The livestock industry is facing a crisis as meat packing plant closures are making it difficult for ranchers to sell their animals. Photo courtesy of Pixabay
EVANSVILLE, Ind., April 28 (UPI) -- As the federal government prepares to distribute an unprecedented $19 billion in aid to farmers struggling through the coronavirus pandemic, farm industry experts say it won't be enough.
"That $19 billion helps," said Pat Westhoff, director of the Food and Agricultural Policy Research Institute at the University of Minnesota. "But if things deteriorate further, that may not even scratch the surface for what people are going to need to get through this."
The issue is especially severe among livestock producers, Westhoff said.
That sector is facing an immediate crisis because the widespread closure of meat packing plants because of outbreaks of the virus makes it impossible for many farmers to sell all their animals.
"It's a mess," said Jim Petrik, a South Dakota rancher who raises cattle and hogs. "Almost all our local plants are out. It's going to be a bloodbath for producers."
Hog producers are losing money every day. The National Pork Producers Council on April 17 released a "conservative" estimate that hog farmers would lose a collective $5 billion in 2020.
The U.S. Department of Agriculture has allocated $1.6 billion in aid for the hog industry.
The cattle and chicken industry also are in peril from the slaughterhouse closures. The National Cattlemen's Beef Association has estimated that producers will lose some $13.6 billion, a far cry from the $5.1 billion they've been allocated in direct USDA aid.
With losses quickly outpacing the promised aid, the American Farm Bureau Federation has called the federal aid "an important down payment" to bolster the rapidly deteriorating farm industry.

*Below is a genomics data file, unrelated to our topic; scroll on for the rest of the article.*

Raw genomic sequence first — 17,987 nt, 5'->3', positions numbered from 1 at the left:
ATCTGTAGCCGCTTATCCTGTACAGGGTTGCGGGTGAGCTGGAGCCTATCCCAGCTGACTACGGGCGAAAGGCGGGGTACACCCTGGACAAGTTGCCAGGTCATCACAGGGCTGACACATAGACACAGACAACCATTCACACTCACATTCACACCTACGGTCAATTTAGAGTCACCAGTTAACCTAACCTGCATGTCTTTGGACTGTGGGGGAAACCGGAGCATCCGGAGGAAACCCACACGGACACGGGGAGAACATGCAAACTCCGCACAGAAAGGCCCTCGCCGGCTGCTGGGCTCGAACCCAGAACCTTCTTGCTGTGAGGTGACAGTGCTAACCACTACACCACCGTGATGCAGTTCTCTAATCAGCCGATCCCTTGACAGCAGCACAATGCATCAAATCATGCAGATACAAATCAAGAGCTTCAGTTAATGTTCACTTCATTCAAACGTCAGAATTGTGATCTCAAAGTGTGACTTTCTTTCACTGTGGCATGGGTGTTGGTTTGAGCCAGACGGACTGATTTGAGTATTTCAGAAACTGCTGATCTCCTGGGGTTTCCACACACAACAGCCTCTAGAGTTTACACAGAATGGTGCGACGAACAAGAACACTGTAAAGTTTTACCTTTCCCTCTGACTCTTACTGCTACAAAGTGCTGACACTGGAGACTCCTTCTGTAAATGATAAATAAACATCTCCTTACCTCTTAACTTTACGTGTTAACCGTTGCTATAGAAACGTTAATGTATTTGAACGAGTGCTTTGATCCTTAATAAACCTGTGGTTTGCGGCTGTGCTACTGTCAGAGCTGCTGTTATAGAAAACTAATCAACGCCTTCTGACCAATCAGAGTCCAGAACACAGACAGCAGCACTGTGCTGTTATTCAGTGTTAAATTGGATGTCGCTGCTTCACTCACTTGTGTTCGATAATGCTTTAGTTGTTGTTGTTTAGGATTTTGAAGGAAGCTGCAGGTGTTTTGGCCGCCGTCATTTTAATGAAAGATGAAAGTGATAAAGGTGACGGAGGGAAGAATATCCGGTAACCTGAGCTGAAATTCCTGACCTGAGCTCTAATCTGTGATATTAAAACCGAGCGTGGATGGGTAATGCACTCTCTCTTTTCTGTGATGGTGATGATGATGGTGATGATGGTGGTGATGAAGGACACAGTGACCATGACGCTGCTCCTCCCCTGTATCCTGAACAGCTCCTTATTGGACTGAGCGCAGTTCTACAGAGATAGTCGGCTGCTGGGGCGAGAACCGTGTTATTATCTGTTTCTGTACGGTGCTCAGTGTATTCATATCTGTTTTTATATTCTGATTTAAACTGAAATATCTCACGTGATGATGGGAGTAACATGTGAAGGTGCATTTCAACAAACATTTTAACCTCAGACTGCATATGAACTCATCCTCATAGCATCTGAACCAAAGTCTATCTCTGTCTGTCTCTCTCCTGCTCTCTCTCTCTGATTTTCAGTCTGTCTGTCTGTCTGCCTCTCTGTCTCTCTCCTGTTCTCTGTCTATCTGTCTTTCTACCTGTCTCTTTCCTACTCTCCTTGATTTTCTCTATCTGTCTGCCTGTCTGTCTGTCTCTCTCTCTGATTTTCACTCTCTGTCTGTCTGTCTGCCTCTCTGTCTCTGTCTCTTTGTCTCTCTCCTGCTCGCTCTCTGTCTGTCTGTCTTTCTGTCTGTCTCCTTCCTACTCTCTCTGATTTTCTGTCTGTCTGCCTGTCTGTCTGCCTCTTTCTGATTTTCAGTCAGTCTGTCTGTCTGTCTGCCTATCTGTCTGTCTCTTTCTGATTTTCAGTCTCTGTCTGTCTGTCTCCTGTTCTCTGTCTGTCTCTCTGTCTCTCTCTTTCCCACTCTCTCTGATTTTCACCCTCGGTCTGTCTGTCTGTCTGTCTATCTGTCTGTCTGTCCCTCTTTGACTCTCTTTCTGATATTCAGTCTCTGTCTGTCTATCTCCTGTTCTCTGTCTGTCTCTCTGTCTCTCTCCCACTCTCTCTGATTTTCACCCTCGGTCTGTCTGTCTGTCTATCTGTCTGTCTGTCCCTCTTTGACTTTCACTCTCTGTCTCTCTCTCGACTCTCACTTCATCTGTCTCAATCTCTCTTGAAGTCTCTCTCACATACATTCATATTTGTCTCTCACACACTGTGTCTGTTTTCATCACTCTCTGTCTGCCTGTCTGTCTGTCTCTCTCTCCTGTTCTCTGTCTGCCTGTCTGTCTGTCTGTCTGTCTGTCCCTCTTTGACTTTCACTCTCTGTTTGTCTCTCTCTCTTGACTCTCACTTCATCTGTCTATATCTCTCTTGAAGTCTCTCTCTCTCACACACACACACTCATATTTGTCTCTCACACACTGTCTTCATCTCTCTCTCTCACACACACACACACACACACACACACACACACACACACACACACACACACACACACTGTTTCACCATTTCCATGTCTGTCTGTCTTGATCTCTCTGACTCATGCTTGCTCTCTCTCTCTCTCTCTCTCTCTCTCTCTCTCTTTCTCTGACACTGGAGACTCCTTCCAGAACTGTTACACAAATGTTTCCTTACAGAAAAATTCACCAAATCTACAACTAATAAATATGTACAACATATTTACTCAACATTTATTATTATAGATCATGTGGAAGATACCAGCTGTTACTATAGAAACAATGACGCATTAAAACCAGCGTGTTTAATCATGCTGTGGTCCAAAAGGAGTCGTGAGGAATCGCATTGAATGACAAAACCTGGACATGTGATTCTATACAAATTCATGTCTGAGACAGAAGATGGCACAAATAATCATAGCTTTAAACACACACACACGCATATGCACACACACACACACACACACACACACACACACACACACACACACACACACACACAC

"More help will be needed," the organization has said.
Other farming sectors also are in crisis, industry leaders say.
Both fresh produce growers and dairy farmers are reeling from the sudden loss of the food service industry market after governors across the country closed restaurants, schools and other institutions in an effort to slow the virus' spread.
Before the virus hit, roughly half of the money Americans spent on food was from food service, according to the USDA.
Prices for those goods have plummeted. Milk prices have fallen to around 12 cents per pound from nearly 18 cents in January, according to trading on the Chicago Mercantile Exchange,
But, as with the livestock industry, the price matters little as farmers across the country are struggling to sell their products.
Dairy farmers are dumping milk across the country, while fresh produce growers are tilling vegetables into the dirt and livestock producers are beginning to euthanize animals.
"Congress and the Trump administration and the USDA are all doing exceptional things to support this industry," said Todd Van Hoose, the president and CEO of the Farm Credit Council, an agricultural lending firm based in Washington, D.C.
"But we've never been here before. We're off the map. No one knows just how bad this is going to get."